What’s been the best part about your experience so far? "Honestly I would have to say that the best part of my experience so far actually has nothing to do with France specifically. The best part really has just been the personal challenge and learning experience. I'm such a different person now than I was before I left because this whole study abroad experience has helped me grow so much. I feel stronger, braver, more confident; and I owe it to studying abroad. I can definitely say it's the best decision I've ever made regarding college and maybe even life in general. Travelling through France has been great too though! :)"
What has been the biggest challenge to studying abroad? "I think the emotional ups and downs are the biggest challenge I've had to face with studying abroad. For me, it's kind of an emotional roller coaster - one minute I'm having the time of my life and the next I'm wishing I was home with my family. The down moments are usually fleeting but nonetheless it takes a toll on you mentally, emotionally, and even physically. But that's just what comes when you make a change as big as moving to a country on the other side of the globe - it's all part of the experience. Every challenge I face here is an opportunity to grow so I embrace it."
And the photo? "Me on the beach of the Mediterranean Sea in Nice, France."
Be sure to check out Sumer's personal travel blog!
Meet Cody Vaughn
Cody is junior double major in Psychology and Communication. Cody is currently studying in Australia for the fall semester through AustraLearn. Cody answered the following questions about his semester abroad so far:
Have you tried anything fun yet? "The craziest thing I’ve done so far was probably White Water rafting in the Tully River in North Queensland. I knew it would be hard work, but I legitimately had no idea just how close to death I’d feel! It was REALLY intense, really cold, and really exhilarating. We flipped, hit several boulders, and even got stuck under a gushing waterfall. Not only was the experience crazy, but I must be as well for being such a thrill-seeker! Oh yeah, and petting two wild sea turtles while scuba diving in the Great Barrier Reef!"
What have you enjoyed most about your experience so far? "I have truly loved the diversity and versatility Australia has offered me. I live in Sydney, only a short bus ride from the heart of downtown, but I also live a short walk from beautiful beaches and wonderful residential neighborhoods. The Aussie way of life has really changed my perspective and opened my eyes. I have been able to meet people from across the globe, all with different backgrounds and stories to tell. I’ve also found peace in being able to step aside and appreciate the beauty of both natural and man-made wonders. I have so much more that I could say, but the most enjoyable thing for me is the fact that I can do or see practically anything I want here, because Australia has it all! I never want to leave!"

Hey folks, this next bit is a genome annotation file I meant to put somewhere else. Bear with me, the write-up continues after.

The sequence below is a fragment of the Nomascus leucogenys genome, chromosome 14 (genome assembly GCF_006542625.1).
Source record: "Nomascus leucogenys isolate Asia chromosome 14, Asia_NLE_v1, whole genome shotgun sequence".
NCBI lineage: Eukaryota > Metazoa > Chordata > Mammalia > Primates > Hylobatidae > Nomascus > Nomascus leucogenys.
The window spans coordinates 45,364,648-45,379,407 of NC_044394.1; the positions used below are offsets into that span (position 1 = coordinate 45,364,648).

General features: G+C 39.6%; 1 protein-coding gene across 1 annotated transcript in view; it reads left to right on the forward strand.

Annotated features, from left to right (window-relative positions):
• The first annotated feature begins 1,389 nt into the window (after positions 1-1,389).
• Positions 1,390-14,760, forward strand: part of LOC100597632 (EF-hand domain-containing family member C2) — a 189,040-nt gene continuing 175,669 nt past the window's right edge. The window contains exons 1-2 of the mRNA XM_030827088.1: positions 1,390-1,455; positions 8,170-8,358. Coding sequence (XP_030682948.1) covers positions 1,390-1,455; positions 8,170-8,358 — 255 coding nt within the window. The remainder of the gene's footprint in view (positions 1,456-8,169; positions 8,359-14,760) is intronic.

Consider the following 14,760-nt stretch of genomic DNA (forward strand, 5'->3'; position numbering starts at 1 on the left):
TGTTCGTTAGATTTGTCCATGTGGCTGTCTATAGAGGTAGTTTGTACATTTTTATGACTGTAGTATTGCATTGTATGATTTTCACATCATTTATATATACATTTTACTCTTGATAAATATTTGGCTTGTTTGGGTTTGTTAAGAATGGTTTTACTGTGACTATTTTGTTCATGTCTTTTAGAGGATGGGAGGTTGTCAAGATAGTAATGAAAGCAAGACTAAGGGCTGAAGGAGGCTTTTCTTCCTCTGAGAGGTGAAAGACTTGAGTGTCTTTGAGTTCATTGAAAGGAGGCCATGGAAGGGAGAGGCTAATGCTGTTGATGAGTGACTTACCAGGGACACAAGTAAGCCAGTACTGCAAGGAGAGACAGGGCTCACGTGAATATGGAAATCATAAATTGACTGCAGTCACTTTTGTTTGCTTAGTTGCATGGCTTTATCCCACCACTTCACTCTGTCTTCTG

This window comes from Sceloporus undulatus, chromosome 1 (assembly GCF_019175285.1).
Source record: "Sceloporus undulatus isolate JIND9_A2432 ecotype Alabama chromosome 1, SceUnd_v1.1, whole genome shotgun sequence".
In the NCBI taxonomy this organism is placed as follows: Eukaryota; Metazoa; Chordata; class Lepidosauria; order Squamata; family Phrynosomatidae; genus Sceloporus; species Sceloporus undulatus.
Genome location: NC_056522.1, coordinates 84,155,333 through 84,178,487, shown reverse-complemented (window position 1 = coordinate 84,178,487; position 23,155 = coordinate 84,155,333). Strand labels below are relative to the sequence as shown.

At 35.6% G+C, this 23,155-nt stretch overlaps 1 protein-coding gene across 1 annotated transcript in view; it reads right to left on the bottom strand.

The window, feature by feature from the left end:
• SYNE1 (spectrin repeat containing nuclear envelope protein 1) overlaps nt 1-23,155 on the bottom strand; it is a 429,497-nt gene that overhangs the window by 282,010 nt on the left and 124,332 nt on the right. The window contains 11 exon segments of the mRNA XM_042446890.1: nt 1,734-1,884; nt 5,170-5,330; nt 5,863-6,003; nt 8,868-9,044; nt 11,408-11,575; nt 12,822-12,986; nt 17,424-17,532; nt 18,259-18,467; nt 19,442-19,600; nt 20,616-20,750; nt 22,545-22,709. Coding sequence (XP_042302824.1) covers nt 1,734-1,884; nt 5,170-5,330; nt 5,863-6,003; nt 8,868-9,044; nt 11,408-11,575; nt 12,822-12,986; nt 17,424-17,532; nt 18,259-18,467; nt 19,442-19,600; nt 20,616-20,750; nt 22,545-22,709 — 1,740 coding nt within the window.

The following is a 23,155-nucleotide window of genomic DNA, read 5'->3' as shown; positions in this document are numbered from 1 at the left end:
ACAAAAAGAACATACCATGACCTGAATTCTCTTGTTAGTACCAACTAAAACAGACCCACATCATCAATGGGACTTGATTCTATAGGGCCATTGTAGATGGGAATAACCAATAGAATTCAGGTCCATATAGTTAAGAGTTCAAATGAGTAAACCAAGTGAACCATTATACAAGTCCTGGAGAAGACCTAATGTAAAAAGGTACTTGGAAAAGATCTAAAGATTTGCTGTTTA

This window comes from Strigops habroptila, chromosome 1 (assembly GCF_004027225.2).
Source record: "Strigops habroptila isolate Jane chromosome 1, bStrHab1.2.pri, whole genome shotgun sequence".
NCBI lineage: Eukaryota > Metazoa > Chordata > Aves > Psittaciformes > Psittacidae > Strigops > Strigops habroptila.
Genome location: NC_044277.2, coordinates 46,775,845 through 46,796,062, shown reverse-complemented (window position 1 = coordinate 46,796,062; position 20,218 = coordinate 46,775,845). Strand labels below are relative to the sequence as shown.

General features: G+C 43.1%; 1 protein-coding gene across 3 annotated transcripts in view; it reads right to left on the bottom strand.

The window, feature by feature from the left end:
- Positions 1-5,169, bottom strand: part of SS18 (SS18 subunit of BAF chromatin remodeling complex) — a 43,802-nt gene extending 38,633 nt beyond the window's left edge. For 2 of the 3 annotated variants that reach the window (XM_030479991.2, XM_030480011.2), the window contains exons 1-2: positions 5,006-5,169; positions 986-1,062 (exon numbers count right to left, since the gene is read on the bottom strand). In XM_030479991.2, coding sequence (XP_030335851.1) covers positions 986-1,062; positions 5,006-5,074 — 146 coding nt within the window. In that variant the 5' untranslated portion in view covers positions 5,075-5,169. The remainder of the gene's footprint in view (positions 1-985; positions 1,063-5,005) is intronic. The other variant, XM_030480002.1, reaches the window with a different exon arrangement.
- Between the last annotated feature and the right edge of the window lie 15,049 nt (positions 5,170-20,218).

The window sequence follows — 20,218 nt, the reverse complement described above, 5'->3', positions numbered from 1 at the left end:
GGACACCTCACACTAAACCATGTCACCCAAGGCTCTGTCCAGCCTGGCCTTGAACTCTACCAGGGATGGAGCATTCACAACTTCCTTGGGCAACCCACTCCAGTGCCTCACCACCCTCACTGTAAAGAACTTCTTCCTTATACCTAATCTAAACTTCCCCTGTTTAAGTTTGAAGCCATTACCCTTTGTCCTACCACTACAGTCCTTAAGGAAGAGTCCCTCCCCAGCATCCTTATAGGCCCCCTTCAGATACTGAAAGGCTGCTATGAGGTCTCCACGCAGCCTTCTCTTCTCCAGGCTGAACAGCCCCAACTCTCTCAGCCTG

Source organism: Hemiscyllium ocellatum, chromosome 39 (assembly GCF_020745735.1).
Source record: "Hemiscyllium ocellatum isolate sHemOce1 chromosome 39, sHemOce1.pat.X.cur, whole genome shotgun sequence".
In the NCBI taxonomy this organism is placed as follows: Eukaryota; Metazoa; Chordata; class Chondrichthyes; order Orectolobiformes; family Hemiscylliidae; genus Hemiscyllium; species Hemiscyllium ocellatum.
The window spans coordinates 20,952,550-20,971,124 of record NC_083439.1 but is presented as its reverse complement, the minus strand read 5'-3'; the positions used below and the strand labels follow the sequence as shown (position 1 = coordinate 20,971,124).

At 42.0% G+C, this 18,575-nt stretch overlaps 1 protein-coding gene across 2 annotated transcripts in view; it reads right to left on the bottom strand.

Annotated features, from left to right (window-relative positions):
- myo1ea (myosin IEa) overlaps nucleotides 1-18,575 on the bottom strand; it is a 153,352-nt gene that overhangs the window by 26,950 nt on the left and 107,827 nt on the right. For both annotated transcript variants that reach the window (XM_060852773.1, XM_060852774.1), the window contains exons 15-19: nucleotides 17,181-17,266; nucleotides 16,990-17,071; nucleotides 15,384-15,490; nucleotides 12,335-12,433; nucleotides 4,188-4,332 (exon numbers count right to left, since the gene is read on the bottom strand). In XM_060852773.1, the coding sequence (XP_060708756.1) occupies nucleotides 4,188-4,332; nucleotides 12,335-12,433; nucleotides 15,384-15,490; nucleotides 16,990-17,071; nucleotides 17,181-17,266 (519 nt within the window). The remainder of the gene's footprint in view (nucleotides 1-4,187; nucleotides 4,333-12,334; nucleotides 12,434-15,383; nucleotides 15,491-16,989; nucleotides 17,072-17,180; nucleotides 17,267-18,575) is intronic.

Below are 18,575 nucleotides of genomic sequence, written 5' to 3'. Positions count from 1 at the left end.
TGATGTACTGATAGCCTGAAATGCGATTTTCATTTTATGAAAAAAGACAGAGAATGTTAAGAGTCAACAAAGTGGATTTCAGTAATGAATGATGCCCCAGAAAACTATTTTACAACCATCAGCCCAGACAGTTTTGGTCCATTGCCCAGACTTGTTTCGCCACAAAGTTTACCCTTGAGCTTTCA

What advice do you have for students considering going abroad? "I know it sounds cliché, but I would honestly have to give the advice, 'know thyself.' By going abroad you’re really able to gain independence and learn so much about the great big world out there, but it’s a lot easier if you’re pretty confident and grounded before you go. Going abroad has the potential to be a great way to discover yourself, but I recommend knowing what your natural tendencies are, good and bad, before you go out into the world. If you have the tendency to be reclusive, careless about expenses, or irresponsible when it comes to having a good time (etc.), it’s good to recognize that and think of ways to manage it when you’re on your own. The last thing you want is to have some kind of personal emergency you caused yourself when you’re halfway around the world. If you’re well in tune with who you are before you go, you’ll feel much happier and in control when your family and friends from home aren’t around you all the time."